In nearly a century in business, Joan Thomas said, the Framingham Baking Company has never raised prices more than once a year. This year, though, is different. Different because in the 90 years since the bakery opened, it's never seen flour prices more than double in three months.
In nearly a century in business, Joan Thomas said, the Framingham Baking Company has never raised prices more than once a year.
This year, though, is different.
Different because in the 90 years since the bakery opened, it's never seen flour prices more than double in three months.
"It's doubled since Christmas," Thomas, the bakery's owner, said this week. "It's crazy. It was $27 for a 100-pound bag at Christmas, now it's $55.75.
"We just raise prices. A loaf of bread was $1.90, we raised it to $2.25. That's something I've never done in 90 years, but basically that's only covering that increase in flour. To pay our bills we had no choice, we had to go up on our prices," Thomas said.
Bakers are finding themselves in similar predicaments, as a world-wide shortage of wheat - the grain most flour is made from - drives prices to virtually unheard-of highs.
The cause of the shortage?
An unusual confluence of smaller-than-usual harvest, foreign drought and a growing number of farmers abandoning wheat in favor of subsidized crops, particularly corn, which is used to produce ethanol.
"Two years ago, I didn't think I'd be talking about this," American Bakers Association Robb MacKie said this week, of the price spike. "It really is a combination of things."
For starters, MacKie said, there's simply less wheat to go around.
Following weak crops in Australia and Europe, China and other developing Asian nations turned to the U.S. crop to meet their demand, but found the weakest U.S. harvest in more than a half-century.
At the same time, MacKie said, many farmers who once grew wheat have turned to a new cash crop - corn.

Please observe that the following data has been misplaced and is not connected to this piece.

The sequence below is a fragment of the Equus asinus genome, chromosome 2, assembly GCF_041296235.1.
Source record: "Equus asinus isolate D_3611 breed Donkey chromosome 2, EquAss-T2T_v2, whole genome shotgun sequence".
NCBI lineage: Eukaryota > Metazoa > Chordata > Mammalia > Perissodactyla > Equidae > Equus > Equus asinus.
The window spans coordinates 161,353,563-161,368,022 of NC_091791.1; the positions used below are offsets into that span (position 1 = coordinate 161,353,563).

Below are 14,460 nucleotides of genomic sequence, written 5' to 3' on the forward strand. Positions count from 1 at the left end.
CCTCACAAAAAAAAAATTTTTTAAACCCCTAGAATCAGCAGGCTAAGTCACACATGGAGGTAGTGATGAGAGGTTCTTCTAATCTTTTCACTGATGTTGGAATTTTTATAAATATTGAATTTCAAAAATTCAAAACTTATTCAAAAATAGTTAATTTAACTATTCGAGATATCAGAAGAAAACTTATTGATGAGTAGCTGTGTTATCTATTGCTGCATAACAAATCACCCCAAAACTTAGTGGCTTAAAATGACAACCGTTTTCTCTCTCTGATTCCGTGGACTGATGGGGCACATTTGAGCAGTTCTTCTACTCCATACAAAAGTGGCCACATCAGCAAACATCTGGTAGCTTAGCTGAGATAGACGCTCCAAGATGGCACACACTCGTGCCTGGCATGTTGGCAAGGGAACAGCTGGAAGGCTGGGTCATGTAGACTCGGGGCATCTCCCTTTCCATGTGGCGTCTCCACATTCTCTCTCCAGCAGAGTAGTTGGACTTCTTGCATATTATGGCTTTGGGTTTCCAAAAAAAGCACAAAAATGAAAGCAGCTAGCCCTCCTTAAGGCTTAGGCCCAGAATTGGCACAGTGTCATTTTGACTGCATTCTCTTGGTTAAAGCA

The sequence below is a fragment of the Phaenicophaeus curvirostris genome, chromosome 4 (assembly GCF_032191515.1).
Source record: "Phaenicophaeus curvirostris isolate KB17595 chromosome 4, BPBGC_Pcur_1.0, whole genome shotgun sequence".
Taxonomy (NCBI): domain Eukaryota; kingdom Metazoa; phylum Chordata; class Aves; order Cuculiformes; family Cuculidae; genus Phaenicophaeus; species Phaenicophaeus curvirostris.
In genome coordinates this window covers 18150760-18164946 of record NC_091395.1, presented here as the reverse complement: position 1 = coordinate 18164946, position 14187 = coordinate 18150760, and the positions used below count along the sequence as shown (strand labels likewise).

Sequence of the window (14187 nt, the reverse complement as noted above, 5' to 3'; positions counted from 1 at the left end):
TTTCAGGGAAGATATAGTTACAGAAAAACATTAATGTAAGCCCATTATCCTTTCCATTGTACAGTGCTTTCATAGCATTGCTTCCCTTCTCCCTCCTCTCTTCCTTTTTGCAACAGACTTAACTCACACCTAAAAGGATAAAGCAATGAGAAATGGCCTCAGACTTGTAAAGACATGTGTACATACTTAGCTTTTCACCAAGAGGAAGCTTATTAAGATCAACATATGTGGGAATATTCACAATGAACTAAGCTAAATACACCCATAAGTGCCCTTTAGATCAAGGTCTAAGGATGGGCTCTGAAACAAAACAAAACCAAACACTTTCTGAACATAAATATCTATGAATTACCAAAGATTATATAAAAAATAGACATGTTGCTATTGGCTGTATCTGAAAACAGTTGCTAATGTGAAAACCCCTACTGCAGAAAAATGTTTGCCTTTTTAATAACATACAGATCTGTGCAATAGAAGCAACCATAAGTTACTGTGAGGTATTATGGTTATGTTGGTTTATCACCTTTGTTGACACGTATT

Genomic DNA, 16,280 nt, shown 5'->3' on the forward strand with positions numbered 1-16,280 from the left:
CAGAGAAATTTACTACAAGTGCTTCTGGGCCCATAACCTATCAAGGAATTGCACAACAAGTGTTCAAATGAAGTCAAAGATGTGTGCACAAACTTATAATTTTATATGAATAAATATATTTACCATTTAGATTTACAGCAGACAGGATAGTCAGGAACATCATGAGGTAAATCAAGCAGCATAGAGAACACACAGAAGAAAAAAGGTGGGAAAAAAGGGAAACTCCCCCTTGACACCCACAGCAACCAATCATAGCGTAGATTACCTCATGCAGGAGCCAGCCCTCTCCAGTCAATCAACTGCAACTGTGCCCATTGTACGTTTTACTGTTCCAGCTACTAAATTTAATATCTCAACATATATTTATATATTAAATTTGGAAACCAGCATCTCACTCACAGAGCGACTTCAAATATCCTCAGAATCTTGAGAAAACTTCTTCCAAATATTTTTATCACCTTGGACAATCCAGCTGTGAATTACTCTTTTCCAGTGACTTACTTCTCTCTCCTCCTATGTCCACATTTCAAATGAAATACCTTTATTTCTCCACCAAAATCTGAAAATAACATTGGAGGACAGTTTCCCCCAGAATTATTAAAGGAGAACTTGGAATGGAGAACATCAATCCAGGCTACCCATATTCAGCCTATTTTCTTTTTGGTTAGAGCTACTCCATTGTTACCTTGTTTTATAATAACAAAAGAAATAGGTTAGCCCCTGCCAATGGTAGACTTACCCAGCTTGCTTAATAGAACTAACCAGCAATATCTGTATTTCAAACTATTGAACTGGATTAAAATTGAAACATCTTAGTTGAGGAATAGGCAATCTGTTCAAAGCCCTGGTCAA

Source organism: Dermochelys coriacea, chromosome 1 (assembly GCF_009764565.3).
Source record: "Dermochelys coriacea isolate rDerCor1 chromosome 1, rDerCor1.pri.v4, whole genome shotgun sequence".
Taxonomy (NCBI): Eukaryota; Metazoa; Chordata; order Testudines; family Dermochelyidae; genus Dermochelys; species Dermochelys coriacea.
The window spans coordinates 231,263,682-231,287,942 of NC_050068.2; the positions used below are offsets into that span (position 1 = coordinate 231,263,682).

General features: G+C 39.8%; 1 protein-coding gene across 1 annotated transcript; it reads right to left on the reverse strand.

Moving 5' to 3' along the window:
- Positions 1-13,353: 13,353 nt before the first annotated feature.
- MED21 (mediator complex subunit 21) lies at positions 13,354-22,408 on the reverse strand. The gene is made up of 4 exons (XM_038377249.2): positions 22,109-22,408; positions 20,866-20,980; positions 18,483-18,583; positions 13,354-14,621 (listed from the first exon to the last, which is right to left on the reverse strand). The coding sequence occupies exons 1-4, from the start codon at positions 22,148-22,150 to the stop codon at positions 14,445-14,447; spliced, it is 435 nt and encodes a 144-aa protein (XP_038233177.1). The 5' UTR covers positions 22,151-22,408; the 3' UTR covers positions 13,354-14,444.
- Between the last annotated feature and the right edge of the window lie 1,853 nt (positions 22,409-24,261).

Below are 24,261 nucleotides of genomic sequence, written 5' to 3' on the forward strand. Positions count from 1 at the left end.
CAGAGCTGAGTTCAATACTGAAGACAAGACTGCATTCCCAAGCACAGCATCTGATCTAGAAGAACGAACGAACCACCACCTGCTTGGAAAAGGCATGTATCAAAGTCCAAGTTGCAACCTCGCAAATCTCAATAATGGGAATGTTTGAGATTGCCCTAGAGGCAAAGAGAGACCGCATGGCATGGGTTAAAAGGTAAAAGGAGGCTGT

"There's a finite amount of acreage that can go into food production," he said. "We're burning more and more of that in our gas tank rather than putting it on our tables."
While MacKie hopes to see the situation ease with a winter wheat harvest that's predicted to be good, he worried whether many bakers would be able to survive much longer.
"We are at a 25-day surplus stock of wheat," he said. "Typically, we're at three months. We're operating without a safety net, so any blip at all, and we're in a world of hurt."
For many small bakers, they're already there.
"The prices are going crazy," said Sid Brasil, manager of Silva's Bakery in Hudson. "We used to pay $18 for 100 pounds, now it's $57. We raised prices, but we cannot increase them more than that, because the customers are not going to buy. It's very hard right now."
"It used to be, it would go up 10 cents, or 25 cents, but then it would back down," said Michael Rhoads, owner of B&R Artisan Bread in Framingham. "(But) last July I started noticing it was going up every time I ordered it, and it was going up by a dollar or two every time. That was pretty unprecedented in my decade as a baker."
Sensing a price spike was in the offing, Rhoads did something many other bakers thought was foolish - he negotiated a contract with his flour supplier to buy the product at a set price.
"No one was signing contracts," he said. "I'm lucky ... my rep was telling everyone to sign a contract, and I said, 'Sure, I'll get in on that.' "
Many other bakers, though, haven't been as fortunate.
"I've gotten to buy a lot of used equipment in the last year, and that's because a lot of places have gone out of business," Rhoads said.
Even larger bakeries are feeling the cost crunch.
"It's on my mind all the time," said Jack Rush, owner of Mazzarelli's Bakery in Milford. "Thank God we're wholesale. I'm sure these smaller guys are getting killed. If you're a small bakery depending on walk-in business, you're in deep."
Last June, Rush paid $15.75 for 100 pounds of flour. Today, he said, the price is $57.
"It costs me almost $1,000 a day, just in flour," he said.
After 90 years in business, Thomas hopes she can keep the Framingham bakery open, but admits she worries how she'll make ends meet if prices go much higher.
"That's what I'm afraid of," she said. "With 90 years behind me, maybe I'll be able to (get by,) but if I was a new business, I would never be able to make it."
As the fourth generation of her family to run the bakery, Thomas is luckier than many other bakery owners, but still has trouble making ends meet.
"My mother owns the building, but sometimes she still doesn't get the rent check," she admitted. "The checkbook runs in the red every week.
"I'm hoping we can make it. I don't know how much more I can go up on bread. But we've got a good reputation and a lot of faithful customers. We made it through one depression, let's hope we can make it through another."
Peter Reuell can be reached at 508-626-4428, or at email@example.com.